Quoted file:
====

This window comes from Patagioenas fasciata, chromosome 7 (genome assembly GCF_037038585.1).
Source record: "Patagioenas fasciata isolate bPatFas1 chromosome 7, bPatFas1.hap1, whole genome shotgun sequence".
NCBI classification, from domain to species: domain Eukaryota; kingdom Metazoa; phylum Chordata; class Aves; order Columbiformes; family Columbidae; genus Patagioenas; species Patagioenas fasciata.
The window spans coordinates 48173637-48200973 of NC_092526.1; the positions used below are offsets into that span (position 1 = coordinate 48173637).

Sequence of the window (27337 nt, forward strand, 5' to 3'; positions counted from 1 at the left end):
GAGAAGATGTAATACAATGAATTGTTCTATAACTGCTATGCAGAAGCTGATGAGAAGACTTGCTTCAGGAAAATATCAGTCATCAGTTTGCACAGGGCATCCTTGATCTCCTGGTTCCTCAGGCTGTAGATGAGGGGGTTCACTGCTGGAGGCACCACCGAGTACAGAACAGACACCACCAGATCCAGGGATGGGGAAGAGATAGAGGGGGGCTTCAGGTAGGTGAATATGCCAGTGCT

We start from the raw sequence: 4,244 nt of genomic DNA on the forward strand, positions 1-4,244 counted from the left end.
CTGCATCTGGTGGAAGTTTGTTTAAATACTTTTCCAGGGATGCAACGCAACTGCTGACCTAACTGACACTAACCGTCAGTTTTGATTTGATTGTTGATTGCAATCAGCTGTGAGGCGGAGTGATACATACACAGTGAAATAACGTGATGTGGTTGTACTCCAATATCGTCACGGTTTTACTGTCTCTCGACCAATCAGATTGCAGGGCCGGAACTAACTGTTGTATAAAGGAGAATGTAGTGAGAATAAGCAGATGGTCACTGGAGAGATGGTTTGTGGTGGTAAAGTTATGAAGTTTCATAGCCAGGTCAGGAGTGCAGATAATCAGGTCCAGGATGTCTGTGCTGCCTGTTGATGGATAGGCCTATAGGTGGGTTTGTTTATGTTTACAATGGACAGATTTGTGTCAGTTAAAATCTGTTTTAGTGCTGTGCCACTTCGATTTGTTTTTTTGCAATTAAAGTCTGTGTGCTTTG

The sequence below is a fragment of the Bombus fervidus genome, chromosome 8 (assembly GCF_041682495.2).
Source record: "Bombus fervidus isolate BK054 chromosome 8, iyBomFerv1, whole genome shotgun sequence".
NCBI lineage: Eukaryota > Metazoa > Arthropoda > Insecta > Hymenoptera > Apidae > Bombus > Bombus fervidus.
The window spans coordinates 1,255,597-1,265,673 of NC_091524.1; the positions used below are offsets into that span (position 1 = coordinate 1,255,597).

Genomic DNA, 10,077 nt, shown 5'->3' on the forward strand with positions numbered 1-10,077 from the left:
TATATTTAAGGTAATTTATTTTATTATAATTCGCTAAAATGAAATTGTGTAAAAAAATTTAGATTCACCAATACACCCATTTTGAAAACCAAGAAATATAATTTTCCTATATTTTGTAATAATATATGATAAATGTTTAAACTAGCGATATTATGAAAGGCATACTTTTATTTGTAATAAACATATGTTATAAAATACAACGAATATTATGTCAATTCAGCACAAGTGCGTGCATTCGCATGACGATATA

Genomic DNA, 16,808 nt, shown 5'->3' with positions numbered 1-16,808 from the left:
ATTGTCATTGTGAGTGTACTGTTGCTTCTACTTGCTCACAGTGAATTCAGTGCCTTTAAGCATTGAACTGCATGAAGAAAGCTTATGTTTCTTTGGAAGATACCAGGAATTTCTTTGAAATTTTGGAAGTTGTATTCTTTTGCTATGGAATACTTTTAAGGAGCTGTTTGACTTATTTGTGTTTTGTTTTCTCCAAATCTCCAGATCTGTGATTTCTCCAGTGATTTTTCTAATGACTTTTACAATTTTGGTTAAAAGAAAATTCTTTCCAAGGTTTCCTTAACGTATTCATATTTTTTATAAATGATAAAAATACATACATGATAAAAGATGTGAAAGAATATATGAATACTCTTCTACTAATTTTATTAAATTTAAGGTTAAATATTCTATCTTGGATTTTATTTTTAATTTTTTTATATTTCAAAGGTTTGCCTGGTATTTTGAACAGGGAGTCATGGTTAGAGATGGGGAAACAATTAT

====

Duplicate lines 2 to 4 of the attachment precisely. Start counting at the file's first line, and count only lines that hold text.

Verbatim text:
Source record: "Patagioenas fasciata isolate bPatFas1 chromosome 7, bPatFas1.hap1, whole genome shotgun sequence".
NCBI classification, from domain to species: domain Eukaryota; kingdom Metazoa; phylum Chordata; class Aves; order Columbiformes; family Columbidae; genus Patagioenas; species Patagioenas fasciata.
The window spans coordinates 48173637-48200973 of NC_092526.1; the positions used below are offsets into that span (position 1 = coordinate 48173637).